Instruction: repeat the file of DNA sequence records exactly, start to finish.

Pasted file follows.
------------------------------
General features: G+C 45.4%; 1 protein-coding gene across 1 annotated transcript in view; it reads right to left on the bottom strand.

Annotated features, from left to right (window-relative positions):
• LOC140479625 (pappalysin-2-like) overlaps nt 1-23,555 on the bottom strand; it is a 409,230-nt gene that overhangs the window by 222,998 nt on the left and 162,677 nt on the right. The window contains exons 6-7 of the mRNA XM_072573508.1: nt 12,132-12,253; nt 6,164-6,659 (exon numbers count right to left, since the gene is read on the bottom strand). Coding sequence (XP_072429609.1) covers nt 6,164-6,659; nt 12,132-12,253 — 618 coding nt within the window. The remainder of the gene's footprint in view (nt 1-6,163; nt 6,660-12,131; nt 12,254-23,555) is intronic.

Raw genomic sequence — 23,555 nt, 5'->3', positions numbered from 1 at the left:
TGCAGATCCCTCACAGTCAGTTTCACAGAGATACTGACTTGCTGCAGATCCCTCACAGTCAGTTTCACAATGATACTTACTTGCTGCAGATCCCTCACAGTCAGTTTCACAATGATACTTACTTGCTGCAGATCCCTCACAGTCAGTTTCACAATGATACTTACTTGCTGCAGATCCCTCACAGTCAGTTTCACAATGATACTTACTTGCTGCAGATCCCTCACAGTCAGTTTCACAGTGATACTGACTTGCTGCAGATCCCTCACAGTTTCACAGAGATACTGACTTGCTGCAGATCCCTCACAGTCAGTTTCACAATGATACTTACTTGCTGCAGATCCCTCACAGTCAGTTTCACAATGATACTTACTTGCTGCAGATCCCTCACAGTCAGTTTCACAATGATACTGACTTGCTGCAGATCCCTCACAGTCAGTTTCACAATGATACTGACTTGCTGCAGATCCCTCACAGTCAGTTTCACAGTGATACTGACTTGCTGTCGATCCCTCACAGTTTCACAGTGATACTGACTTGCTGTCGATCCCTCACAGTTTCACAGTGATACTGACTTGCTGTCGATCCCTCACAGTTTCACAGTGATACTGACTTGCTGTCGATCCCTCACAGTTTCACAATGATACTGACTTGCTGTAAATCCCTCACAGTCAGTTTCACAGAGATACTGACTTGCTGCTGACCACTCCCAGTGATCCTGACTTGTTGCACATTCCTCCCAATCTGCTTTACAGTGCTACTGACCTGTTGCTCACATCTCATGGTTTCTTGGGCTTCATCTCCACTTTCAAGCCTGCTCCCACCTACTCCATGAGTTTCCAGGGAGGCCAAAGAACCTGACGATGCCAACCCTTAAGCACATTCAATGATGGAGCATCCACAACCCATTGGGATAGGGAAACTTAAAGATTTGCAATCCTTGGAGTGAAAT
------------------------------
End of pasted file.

General features: G+C 45.4%; 1 protein-coding gene across 1 annotated transcript in view; it reads right to left on the bottom strand.

Annotated features, from left to right (window-relative positions):
• LOC140479625 (pappalysin-2-like) overlaps nt 1-23,555 on the bottom strand; it is a 409,230-nt gene that overhangs the window by 222,998 nt on the left and 162,677 nt on the right. The window contains exons 6-7 of the mRNA XM_072573508.1: nt 12,132-12,253; nt 6,164-6,659 (exon numbers count right to left, since the gene is read on the bottom strand). Coding sequence (XP_072429609.1) covers nt 6,164-6,659; nt 12,132-12,253 — 618 coding nt within the window. The remainder of the gene's footprint in view (nt 1-6,163; nt 6,660-12,131; nt 12,254-23,555) is intronic.

Raw genomic sequence — 23,555 nt, 5'->3', positions numbered from 1 at the left:
TGCAGATCCCTCACAGTCAGTTTCACAGAGATACTGACTTGCTGCAGATCCCTCACAGTCAGTTTCACAATGATACTTACTTGCTGCAGATCCCTCACAGTCAGTTTCACAATGATACTTACTTGCTGCAGATCCCTCACAGTCAGTTTCACAATGATACTTACTTGCTGCAGATCCCTCACAGTCAGTTTCACAATGATACTTACTTGCTGCAGATCCCTCACAGTCAGTTTCACAGTGATACTGACTTGCTGCAGATCCCTCACAGTTTCACAGAGATACTGACTTGCTGCAGATCCCTCACAGTCAGTTTCACAATGATACTTACTTGCTGCAGATCCCTCACAGTCAGTTTCACAATGATACTTACTTGCTGCAGATCCCTCACAGTCAGTTTCACAATGATACTGACTTGCTGCAGATCCCTCACAGTCAGTTTCACAATGATACTGACTTGCTGCAGATCCCTCACAGTCAGTTTCACAGTGATACTGACTTGCTGTCGATCCCTCACAGTTTCACAGTGATACTGACTTGCTGTCGATCCCTCACAGTTTCACAGTGATACTGACTTGCTGTCGATCCCTCACAGTTTCACAGTGATACTGACTTGCTGTCGATCCCTCACAGTTTCACAATGATACTGACTTGCTGTAAATCCCTCACAGTCAGTTTCACAGAGATACTGACTTGCTGCTGACCACTCCCAGTGATCCTGACTTGTTGCACATTCCTCCCAATCTGCTTTACAGTGCTACTGACCTGTTGCTCACATCTCATGGTTTCTTGGGCTTCATCTCCACTTTCAAGCCTGCTCCCACCTACTCCATGAGTTTCCAGGGAGGCCAAAGAACCTGACGATGCCAACCCTTAAGCACATTCAATGATGGAGCATCCACAACCCATTGGGATAGGGAAACTTAAAGATTTGCAATCCTTGGAGTGAAAT